We all like a bit of chocolate – especially at Christmas, however did you know that you shouldn’t feed it to your dog?
For the majority of the year our secret chocolate stash is safely kept in kitchen cupboards or the fridge – generally out of a dog’s reach, but at Christmas it’s more likely to be found hanging on walls in children’s bedrooms in the form of advent calendars, covered in coloured foil hanging off the Christmas tree or wrapped up as presents underneath it.
So what is it about chocolate that is so bad?
Chocolate contains a substance called theobromine which is poisonous (we’ll cover why humans can get away with it in a bit….). The darker the chocolate – the more theobromine present in it. When dogs ingest too much of this substance it can cause heart problems, diarrhoea, vomiting, respiratory problems and could even cause death in smaller dogs.
How much is too much?
Well we need to take into account the size of the dog and the darkness of the chocolate, so if your St Bernard has eaten 2 small white chocolate snowmen then the chances are that he won’t experience any problems – however – if your Chihuahua has eaten 2 dark chocolate solid tree decorations you need to be ringing your vet! As a general rule a typical 20 kg (44 lb) dog (sort of Springer spaniel sized) could experience problems after eating less than 240 g (8.5 oz) of dark chocolate (Green and Black bars are 100g), but won’t necessarily experience any problems unless it eats at least 0.5 kg (1.1 lb) of milk chocolate (Cadburys advent calendars contain approx 100g of chocolate).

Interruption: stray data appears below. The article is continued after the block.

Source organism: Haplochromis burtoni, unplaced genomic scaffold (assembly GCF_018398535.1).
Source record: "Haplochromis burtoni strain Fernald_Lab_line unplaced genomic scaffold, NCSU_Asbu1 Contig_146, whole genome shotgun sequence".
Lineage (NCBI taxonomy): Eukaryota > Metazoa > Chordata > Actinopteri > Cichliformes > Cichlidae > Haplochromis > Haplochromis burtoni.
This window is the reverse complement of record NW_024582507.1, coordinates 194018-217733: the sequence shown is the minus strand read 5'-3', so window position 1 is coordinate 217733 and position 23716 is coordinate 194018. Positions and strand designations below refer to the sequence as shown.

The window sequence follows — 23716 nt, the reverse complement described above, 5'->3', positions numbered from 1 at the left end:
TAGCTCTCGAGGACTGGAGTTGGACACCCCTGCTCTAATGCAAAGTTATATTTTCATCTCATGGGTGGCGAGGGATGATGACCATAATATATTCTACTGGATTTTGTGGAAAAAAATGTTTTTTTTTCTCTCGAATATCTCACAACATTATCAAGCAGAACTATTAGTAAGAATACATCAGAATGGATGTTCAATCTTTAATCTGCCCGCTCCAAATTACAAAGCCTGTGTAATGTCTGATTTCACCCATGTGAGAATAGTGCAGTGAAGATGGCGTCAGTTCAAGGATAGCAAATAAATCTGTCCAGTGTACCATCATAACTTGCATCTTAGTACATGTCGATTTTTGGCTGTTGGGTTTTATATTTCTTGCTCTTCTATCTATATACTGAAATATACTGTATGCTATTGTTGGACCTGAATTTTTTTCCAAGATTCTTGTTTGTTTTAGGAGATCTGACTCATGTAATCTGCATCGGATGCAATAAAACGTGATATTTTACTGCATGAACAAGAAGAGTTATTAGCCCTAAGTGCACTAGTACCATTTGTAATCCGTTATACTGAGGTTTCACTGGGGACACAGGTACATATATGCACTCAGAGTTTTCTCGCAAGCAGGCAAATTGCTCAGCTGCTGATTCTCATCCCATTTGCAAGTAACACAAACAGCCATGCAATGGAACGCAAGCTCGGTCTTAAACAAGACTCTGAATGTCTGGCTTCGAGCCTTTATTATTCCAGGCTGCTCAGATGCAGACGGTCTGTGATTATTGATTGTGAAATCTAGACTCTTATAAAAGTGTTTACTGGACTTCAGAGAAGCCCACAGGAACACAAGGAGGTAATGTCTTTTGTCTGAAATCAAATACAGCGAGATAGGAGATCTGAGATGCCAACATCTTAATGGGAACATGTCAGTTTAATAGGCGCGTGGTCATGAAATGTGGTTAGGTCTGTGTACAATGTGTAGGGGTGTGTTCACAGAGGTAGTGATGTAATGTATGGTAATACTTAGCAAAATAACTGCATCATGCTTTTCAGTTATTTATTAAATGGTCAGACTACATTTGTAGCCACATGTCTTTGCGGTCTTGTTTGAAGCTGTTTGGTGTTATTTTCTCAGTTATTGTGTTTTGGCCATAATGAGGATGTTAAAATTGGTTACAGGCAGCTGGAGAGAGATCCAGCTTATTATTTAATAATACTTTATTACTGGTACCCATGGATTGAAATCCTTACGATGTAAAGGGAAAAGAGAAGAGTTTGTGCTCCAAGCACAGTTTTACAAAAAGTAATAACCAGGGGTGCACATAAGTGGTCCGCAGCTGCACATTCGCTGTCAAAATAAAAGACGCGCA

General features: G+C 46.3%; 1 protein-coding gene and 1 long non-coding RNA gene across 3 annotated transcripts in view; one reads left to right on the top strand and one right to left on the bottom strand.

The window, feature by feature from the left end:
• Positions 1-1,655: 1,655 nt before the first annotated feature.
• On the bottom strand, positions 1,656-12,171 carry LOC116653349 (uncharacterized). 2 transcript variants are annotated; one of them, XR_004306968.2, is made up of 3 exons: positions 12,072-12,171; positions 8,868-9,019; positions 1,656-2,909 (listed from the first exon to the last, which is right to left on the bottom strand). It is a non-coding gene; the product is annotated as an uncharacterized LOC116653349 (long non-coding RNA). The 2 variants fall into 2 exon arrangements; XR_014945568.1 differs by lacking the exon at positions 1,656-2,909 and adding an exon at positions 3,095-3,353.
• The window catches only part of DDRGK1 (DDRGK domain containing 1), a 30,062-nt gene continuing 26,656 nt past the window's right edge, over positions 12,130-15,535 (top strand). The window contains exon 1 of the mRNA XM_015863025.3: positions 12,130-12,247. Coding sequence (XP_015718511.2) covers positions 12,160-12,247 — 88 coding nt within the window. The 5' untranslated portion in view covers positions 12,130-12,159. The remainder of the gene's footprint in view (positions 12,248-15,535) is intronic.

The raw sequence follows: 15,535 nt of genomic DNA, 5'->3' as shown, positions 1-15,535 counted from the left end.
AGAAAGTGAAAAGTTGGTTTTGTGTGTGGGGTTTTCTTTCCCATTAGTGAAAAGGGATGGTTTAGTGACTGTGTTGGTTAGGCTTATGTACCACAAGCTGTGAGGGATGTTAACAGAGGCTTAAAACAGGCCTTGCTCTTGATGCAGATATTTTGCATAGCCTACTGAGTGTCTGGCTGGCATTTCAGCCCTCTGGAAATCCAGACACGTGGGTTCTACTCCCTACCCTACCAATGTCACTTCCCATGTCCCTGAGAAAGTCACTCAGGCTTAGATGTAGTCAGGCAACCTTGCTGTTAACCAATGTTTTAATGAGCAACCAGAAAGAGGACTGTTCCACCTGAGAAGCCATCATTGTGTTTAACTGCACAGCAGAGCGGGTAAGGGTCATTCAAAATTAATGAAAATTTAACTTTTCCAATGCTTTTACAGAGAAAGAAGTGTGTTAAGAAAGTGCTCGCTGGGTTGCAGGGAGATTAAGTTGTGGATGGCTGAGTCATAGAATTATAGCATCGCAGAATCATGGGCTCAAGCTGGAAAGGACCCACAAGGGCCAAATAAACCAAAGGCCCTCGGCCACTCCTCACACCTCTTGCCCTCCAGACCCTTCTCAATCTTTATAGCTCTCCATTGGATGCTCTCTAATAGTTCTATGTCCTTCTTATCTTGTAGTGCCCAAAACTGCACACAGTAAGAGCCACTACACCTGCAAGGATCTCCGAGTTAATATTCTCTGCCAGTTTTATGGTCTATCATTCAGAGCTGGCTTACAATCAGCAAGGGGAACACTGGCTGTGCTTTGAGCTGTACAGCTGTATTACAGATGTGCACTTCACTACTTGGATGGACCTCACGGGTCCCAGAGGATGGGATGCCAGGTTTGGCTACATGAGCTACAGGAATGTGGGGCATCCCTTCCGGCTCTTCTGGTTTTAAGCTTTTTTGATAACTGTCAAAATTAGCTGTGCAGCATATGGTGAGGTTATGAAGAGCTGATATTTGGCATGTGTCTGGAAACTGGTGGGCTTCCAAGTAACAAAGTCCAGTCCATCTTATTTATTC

What should I do if my dog has eaten chocolate?
If you think that your dog may have eaten chocolate it’s always best to seek medical advice from a vet. They will need to know the approximate size and weight of your dog – what type of chocolate they may have eaten and also it’s really important for the vet to know how long ago the dog ate it. Tell your vet if there has been any heightened activity with your dog – including the need to urinate more often as well as sickness and diarrhoea.
So how come we can eat it?
The reason that we can eat chocolate without causing us too many side effects (other than expanding waistlines) is that our bodies metabolize theobromine through our system at a much faster rate than dogs do (the half life of theobromine in humans is approx 7.5 hours – in dogs it’s approx 17.5 hours) so unlike dogs it doesn’t build up to a dangerous level in our bodies. So although it is poisonous to us too – it’s not in our bodies long enough to cause us the same problems that it causes dogs.
So make sure that chocolate is safely out of reach!
Next time ……Teaching your dog to walk on a loose lead.